April 2011
Volume 52, Issue 14
Free
ARVO Annual Meeting Abstract  |   April 2011
Interactions Between Gap Junctional Communication And Phosphoinositide 3-kinase Signaling In Lens Growth
Author Affiliations & Notes
  • Thomas W. White
    Physiology & Biophysics,
    Stony Brook University, Stony Brook, New York
    SUNY Eye Institute, Stony Brook, New York
  • Caterina Sellitto
    Physiology & Biophysics,
    Stony Brook University, Stony Brook, New York
  • Leping Li
    Physiology & Biophysics,
    Stony Brook University, Stony Brook, New York
  • Hong-Zhan Wang
    Physiology & Biophysics,
    Stony Brook University, Stony Brook, New York
  • Michael L. Robinson
    Zoology, Miami University, Oxford, Ohio
  • Miduturu Srinivas
    Biological Sciences, SUNY College of Optometry, New York, New York
    SUNY Eye Institute, New York, New York
  • Richard Z. Lin
    Medicine,
    Stony Brook University, Stony Brook, New York
  • Footnotes
    Commercial Relationships  Thomas W. White, None; Caterina Sellitto, None; Leping Li, None; Hong-Zhan Wang, None; Michael L. Robinson, None; Miduturu Srinivas, None; Richard Z. Lin, None
  • Footnotes
    Support  NIH grant EY13163
Investigative Ophthalmology & Visual Science April 2011, Vol.52, 3928. doi:
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      Thomas W. White, Caterina Sellitto, Leping Li, Hong-Zhan Wang, Michael L. Robinson, Miduturu Srinivas, Richard Z. Lin; Interactions Between Gap Junctional Communication And Phosphoinositide 3-kinase Signaling In Lens Growth. Invest. Ophthalmol. Vis. Sci. 2011;52(14):3928.

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      © ARVO (1962-2015); The Authors (2016-present)

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Abstract

Purpose: : Both connexin mediated coupling and signal transduction pathways have been shown to play critical roles in lens growth and development, but little is known about possible interactions between these two intercellular communication systems. We have previously identified an interaction between mitogen activated protein kinase (MAPK) signaling and junctional communication mediated by connexin50 (Cx50), suggesting that gap junctional communication and signal transduction pathways may work together during postnatal lens development. To further investigate how coupling and signal transduction pathways interact to regulate lens growth, we have generated and examined mice where components of the phosphoinositide 3-kinase (PI3K) signaling pathway were conditionally deleted in the mouse lens and examined interactions between PI3K signaling and Cx50.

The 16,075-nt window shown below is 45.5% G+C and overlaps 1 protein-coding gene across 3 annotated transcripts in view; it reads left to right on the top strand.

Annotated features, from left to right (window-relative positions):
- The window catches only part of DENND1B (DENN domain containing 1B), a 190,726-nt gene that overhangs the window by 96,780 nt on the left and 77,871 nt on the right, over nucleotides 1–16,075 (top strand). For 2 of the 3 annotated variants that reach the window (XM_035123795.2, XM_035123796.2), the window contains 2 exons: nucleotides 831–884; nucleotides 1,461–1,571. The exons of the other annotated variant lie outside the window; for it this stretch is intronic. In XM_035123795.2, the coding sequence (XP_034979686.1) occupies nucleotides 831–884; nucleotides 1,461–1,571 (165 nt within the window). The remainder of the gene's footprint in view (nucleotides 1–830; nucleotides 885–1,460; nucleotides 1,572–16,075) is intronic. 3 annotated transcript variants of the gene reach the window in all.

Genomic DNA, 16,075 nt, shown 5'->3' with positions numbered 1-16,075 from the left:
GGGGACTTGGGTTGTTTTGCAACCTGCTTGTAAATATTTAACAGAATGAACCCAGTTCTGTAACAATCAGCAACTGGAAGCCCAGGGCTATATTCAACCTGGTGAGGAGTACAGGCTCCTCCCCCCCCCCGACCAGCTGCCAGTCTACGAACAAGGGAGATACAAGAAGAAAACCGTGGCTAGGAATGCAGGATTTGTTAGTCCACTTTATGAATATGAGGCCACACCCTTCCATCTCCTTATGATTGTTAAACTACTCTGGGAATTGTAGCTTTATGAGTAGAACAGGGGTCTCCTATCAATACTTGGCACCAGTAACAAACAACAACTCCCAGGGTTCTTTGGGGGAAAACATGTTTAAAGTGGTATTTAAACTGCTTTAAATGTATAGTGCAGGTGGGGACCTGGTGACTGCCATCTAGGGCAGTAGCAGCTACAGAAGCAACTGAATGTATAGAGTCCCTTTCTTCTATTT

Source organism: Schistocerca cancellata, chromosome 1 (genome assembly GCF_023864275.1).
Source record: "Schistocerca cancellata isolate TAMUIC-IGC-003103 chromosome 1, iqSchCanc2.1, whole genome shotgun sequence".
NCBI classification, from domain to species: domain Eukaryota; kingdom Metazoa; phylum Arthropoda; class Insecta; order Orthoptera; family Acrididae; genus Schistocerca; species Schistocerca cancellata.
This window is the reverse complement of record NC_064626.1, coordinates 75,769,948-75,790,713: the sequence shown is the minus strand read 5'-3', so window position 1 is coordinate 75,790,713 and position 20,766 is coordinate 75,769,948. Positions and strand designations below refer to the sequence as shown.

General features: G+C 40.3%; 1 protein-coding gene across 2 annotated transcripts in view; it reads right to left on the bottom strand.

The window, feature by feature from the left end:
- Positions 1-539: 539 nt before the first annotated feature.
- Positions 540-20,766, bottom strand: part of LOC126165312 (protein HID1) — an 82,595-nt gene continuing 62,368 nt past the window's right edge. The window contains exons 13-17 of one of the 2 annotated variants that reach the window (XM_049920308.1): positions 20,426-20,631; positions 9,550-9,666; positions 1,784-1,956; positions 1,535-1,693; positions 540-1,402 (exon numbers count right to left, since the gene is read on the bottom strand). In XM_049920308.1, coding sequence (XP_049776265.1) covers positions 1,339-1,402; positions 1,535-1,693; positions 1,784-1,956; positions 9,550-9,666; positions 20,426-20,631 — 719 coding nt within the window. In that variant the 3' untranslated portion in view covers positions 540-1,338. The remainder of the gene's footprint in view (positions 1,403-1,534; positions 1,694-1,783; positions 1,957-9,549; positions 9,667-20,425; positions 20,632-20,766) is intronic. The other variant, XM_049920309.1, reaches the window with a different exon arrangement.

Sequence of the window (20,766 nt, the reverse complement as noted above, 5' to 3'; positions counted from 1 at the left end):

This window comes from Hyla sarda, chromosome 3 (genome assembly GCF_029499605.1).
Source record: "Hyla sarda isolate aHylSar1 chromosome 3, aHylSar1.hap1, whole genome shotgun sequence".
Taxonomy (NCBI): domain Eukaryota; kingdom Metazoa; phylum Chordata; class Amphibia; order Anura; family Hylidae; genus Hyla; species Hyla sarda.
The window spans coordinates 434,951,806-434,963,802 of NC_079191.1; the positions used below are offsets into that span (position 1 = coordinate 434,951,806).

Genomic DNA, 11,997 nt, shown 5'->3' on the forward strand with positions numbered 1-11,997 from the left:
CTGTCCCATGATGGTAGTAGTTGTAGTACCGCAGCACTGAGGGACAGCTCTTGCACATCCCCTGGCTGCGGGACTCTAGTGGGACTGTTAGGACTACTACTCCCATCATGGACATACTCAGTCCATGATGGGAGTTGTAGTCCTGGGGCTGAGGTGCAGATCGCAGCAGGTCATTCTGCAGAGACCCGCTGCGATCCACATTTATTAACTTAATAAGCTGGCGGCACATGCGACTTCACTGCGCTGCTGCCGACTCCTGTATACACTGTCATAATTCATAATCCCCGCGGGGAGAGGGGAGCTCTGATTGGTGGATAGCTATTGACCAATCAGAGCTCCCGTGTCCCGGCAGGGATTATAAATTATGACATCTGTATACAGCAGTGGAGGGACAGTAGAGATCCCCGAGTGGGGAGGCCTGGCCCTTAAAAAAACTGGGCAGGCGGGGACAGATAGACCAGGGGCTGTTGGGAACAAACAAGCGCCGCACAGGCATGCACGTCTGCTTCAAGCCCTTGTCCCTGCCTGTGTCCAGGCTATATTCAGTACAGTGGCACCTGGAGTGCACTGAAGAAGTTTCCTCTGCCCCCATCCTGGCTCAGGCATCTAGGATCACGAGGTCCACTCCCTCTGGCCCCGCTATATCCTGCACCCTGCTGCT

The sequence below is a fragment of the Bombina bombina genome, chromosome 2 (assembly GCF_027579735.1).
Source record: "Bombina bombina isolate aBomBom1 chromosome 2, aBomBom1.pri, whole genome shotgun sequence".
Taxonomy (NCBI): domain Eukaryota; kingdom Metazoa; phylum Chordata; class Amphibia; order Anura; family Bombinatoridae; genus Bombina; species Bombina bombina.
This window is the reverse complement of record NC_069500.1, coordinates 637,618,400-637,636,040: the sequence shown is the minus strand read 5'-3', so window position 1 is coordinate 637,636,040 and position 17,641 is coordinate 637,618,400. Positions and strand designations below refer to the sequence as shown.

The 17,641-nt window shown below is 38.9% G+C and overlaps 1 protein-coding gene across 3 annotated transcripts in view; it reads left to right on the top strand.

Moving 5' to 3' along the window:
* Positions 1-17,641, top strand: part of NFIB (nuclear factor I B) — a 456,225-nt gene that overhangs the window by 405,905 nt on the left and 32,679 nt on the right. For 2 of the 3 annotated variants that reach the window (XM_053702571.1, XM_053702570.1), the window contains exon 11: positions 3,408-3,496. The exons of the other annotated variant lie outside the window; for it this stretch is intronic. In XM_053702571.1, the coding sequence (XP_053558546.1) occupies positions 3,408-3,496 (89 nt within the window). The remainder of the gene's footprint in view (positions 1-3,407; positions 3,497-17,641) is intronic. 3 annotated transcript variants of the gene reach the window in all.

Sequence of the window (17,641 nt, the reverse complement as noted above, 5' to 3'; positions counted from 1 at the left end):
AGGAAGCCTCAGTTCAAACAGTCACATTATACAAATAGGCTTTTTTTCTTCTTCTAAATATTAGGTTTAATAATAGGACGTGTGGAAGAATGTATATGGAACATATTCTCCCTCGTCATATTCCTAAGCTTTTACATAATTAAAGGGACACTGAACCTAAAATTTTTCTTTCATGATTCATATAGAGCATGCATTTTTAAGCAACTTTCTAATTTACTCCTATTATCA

Methods: : p110alphaflox/flox mice were interbred with MLR10 Cre mice in order to obtain p110alphaflox/flox-MLR10 Cre animals. Lenses of age-matched animals were dissected, photographed, and lens volumes were calculated from the measured diameters. Cx50 coupling in vivo was measured in dispersed primary cells from transgenic lenses using dual whole cell patch clamp. Cx50 coupling in vitro was measured in transfected HeLa cells in the presence or absence of inhibitors of PI3K and Akt. Deletion of PI3K, and levels of phosphorylated and total Akt were determined by western blotting. Mitotic activity was detected by immunofluorescent staining of phospho-histone3.

Results: : Lens specific knockout of p110alpha resulted in a statistically significant reduction of lens size by >30% at 1 week of age that persisted throughout life. This reduction in lens size was correlated with a statistically significant reduction in postnatal lens mitosis and a large reduction in levels of Akt activation. Pharmacological inhibition of either p110alpha, or Akt, significantly inhibited Cx50 mediated intercellular communication in vitro. In addition, Cx50 coupling was greatly reduced in vivo using primary cultured cells from p110alpha knockout lenses.

Conclusions: : These data suggest that the PI3K signaling pathway, like Cx50 mediated junctional communication, plays an important role in the regulation of lens size. They further suggest that PI3K signaling and Cx50 may interact in the regulation of postnatal lens growth.

Keywords: cell-cell communication • gap junctions/coupling • signal transduction 
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